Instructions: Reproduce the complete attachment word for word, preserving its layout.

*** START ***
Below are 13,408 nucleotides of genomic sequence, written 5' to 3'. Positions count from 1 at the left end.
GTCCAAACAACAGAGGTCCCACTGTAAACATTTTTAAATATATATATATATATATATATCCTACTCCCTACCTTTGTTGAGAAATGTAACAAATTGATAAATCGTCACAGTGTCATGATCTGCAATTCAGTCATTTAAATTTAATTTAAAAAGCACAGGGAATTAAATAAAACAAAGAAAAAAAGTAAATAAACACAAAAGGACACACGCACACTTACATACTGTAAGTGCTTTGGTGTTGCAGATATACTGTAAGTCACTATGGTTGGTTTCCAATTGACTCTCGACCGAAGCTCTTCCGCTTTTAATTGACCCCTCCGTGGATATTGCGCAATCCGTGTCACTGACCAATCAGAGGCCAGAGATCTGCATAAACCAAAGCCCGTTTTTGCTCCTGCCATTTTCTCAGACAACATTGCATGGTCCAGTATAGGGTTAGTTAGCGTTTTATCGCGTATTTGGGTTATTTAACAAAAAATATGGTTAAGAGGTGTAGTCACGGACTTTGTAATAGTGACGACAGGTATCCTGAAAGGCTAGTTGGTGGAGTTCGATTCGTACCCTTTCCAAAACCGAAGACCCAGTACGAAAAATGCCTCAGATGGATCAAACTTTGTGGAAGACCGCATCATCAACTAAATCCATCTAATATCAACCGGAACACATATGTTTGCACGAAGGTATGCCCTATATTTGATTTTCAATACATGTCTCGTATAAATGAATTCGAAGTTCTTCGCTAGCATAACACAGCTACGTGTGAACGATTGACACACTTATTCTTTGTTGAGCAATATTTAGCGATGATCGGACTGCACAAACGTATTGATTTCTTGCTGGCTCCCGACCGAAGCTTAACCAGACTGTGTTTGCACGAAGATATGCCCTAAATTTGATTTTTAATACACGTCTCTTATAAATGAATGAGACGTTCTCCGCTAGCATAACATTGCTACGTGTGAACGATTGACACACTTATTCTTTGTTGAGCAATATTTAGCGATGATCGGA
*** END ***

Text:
Below are 13,408 nucleotides of genomic sequence, written 5' to 3'. Positions count from 1 at the left end.
GTCCAAACAACAGAGGTCCCACTGTAAACATTTTTAAATATATATATATATATATATATCCTACTCCCTACCTTTGTTGAGAAATGTAACAAATTGATAAATCGTCACAGTGTCATGATCTGCAATTCAGTCATTTAAATTTAATTTAAAAAGCACAGGGAATTAAATAAAACAAAGAAAAAAAGTAAATAAACACAAAAGGACACACGCACACTTACATACTGTAAGTGCTTTGGTGTTGCAGATATACTGTAAGTCACTATGGTTGGTTTCCAATTGACTCTCGACCGAAGCTCTTCCGCTTTTAATTGACCCCTCCGTGGATATTGCGCAATCCGTGTCACTGACCAATCAGAGGCCAGAGATCTGCATAAACCAAAGCCCGTTTTTGCTCCTGCCATTTTCTCAGACAACATTGCATGGTCCAGTATAGGGTTAGTTAGCGTTTTATCGCGTATTTGGGTTATTTAACAAAAAATATGGTTAAGAGGTGTAGTCACGGACTTTGTAATAGTGACGACAGGTATCCTGAAAGGCTAGTTGGTGGAGTTCGATTCGTACCCTTTCCAAAACCGAAGACCCAGTACGAAAAATGCCTCAGATGGATCAAACTTTGTGGAAGACCGCATCATCAACTAAATCCATCTAATATCAACCGGAACACATATGTTTGCACGAAGGTATGCCCTATATTTGATTTTCAATACATGTCTCGTATAAATGAATTCGAAGTTCTTCGCTAGCATAACACAGCTACGTGTGAACGATTGACACACTTATTCTTTGTTGAGCAATATTTAGCGATGATCGGACTGCACAAACGTATTGATTTCTTGCTGGCTCCCGACCGAAGCTTAACCAGACTGTGTTTGCACGAAGATATGCCCTAAATTTGATTTTTAATACACGTCTCTTATAAATGAATGAGACGTTCTCCGCTAGCATAACATTGCTACGTGTGAACGATTGACACACTTATTCTTTGTTGAGCAATATTTAGCGATGATCGGA